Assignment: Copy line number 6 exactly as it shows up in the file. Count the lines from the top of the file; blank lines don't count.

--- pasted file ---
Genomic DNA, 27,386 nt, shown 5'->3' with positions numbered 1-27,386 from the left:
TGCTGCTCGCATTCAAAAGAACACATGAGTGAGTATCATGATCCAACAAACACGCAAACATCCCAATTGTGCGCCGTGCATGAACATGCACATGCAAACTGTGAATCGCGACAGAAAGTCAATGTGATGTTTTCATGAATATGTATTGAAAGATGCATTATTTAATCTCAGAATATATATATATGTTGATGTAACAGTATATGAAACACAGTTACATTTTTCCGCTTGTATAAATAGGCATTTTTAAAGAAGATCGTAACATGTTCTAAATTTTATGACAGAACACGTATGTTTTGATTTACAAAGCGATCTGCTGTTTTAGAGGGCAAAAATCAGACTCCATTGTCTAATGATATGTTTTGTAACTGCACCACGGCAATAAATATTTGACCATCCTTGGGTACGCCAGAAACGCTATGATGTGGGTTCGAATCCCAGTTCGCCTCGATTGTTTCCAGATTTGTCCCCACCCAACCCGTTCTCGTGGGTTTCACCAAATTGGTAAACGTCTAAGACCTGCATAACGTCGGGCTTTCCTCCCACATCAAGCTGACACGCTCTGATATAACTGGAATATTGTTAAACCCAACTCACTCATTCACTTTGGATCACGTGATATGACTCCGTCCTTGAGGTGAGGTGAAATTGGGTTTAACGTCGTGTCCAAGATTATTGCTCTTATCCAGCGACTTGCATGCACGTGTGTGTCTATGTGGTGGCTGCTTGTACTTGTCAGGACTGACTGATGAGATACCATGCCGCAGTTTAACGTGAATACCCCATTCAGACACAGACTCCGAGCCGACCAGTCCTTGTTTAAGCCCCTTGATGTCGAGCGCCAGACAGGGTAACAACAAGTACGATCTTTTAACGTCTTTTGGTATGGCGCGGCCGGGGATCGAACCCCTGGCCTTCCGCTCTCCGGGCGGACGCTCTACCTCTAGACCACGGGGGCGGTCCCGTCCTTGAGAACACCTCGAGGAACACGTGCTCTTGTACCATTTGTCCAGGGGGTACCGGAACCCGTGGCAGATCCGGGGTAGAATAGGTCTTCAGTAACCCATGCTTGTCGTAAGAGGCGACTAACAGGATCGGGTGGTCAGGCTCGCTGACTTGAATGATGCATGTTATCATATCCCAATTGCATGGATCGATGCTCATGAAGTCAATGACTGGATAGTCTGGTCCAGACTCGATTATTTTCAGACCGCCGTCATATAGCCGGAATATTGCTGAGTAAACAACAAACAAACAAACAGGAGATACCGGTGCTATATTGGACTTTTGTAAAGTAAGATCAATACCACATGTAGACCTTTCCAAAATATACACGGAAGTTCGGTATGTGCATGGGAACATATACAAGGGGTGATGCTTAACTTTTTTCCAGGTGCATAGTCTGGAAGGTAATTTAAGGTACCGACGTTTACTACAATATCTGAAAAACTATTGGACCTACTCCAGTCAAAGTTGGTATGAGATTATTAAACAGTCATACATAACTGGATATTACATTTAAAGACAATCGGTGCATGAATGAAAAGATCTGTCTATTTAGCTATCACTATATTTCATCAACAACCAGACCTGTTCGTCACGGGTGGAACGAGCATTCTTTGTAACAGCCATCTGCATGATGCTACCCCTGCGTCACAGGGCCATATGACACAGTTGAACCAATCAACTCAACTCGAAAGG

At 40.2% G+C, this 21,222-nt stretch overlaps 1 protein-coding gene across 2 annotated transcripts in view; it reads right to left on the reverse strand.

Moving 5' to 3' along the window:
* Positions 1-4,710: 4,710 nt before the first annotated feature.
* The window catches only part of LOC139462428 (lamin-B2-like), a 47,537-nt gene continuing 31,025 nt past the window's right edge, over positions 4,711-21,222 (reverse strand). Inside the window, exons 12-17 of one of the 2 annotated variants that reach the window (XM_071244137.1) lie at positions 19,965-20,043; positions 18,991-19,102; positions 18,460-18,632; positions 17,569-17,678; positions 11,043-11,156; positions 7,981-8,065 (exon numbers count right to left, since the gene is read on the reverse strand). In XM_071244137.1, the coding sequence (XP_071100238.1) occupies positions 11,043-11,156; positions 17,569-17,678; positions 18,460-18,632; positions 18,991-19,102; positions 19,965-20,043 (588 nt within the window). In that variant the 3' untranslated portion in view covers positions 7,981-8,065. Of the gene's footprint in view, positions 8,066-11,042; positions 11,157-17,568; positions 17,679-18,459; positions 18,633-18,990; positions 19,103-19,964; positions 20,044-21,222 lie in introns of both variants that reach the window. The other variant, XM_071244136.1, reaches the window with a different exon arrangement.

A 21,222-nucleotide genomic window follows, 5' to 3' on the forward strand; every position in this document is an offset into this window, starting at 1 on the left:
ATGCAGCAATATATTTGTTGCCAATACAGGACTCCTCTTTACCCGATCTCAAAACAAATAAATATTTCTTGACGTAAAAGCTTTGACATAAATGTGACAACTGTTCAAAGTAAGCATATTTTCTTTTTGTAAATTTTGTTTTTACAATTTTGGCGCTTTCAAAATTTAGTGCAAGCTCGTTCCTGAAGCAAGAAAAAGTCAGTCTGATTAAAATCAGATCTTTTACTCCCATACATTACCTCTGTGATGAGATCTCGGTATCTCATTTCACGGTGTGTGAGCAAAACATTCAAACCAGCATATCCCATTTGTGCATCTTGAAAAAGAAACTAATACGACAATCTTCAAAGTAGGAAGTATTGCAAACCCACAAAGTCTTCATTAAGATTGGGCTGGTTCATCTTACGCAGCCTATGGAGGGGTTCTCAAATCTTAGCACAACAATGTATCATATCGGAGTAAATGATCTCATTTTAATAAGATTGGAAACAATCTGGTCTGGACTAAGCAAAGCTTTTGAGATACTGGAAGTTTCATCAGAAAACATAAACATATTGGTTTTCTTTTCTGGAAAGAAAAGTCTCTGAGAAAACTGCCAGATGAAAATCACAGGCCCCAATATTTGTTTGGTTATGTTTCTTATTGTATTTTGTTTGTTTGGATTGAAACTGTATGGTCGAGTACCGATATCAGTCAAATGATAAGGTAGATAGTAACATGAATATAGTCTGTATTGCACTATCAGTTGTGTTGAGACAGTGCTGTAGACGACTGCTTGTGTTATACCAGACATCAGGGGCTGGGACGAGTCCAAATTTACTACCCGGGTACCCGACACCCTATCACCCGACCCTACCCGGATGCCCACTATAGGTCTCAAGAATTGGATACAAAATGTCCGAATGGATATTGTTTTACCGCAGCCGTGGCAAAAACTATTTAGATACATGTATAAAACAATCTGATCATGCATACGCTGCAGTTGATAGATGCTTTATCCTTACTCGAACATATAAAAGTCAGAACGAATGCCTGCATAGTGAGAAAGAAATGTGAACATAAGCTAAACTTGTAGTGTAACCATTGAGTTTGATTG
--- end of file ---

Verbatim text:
* The window catches only part of LOC139462428 (lamin-B2-like), a 47,537-nt gene continuing 31,025 nt past the window's right edge, over positions 4,711-21,222 (reverse strand). Inside the window, exons 12-17 of one of the 2 annotated variants that reach the window (XM_071244137.1) lie at positions 19,965-20,043; positions 18,991-19,102; positions 18,460-18,632; positions 17,569-17,678; positions 11,043-11,156; positions 7,981-8,065 (exon numbers count right to left, since the gene is read on the reverse strand). In XM_071244137.1, the coding sequence (XP_071100238.1) occupies positions 11,043-11,156; positions 17,569-17,678; positions 18,460-18,632; positions 18,991-19,102; positions 19,965-20,043 (588 nt within the window). In that variant the 3' untranslated portion in view covers positions 7,981-8,065. Of the gene's footprint in view, positions 8,066-11,042; positions 11,157-17,568; positions 17,679-18,459; positions 18,633-18,990; positions 19,103-19,964; positions 20,044-21,222 lie in introns of both variants that reach the window. The other variant, XM_071244136.1, reaches the window with a different exon arrangement.